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Texas executes Dallas man for killing girlfriend in 1999

William Rayford, 64, was put to death by lethal injection on Tuesday night in Huntsville, Texas for the 1999 slaying of his ex-girlfriend Carol Lynn Thomas Hall

A Dallas man has been executed for the 1999 slaying of his ex-girlfriend while he was on parole for killing his estranged wife.

William Rayford, 64, was put to death by lethal injection on Tuesday night in Huntsville, Texas.

Rayford was convicted in the beating, stabbing and strangling death of 44-year-old Carol Lynn Thomas Hall.

Her body was found about 300 feet inside a drainage pipe behind her home in South Dallas’ Oak Cliff area. Hall’s 11-year-old son, Benjamin, was also stabbed in the attack but survived. He testified against Rayford.

Asked by the warden at the Texas Department of Criminal Justice Huntsville Unit if he had a final statement, Rayford apologized repeatedly to his victim’s four children who watched through a window a few feet from him. 

‘Carol didn’t deserve what I done,’ he said. ‘Please try to find it in your heart to forgive me. I am sorry. It has bothered me for a long time what I have done.’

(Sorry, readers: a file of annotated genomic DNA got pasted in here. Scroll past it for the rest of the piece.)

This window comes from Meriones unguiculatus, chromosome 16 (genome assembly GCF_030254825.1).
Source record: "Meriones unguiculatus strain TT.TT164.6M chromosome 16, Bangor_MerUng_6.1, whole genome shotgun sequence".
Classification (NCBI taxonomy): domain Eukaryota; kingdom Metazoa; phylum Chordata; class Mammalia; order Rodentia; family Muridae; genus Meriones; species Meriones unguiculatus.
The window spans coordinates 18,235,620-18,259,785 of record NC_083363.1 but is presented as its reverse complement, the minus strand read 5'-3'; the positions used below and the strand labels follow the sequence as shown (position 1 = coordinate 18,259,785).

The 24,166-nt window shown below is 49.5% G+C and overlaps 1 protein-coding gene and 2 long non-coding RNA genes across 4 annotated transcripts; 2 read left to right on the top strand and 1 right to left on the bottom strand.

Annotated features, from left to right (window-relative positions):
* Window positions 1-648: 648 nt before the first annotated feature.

He said he has made mistakes and asked God to forgive him.

‘If this gives you closure and makes you feel better, I have no problem with this taking place,’ Rayford said.

As the lethal dose of pentobarbital began taking effect, he lifted his head from the pillow on the death chamber gurney, repeated that he was sorry and then said he was ‘going home.’

He began to snore and within seconds all movement stopped. He was pronounced dead at 8.48pm – 13 minutes after the drugs began to flow. 

Carol Lynn Thomas Hall

Rayford

Rayford (pictured right in a 2010 mugshot) was convicted in the beating, stabbing and strangling death of 44-year-old Carol Lynn Thomas Hall in 1999 (left)

Asked by the warden at the Texas Department of Criminal Justice Huntsville Unit if he had a final statement, Rayford apologized to his victim's four children who watched through a window a few feet from him. Above is a death chamber gurney at the Huntsville prison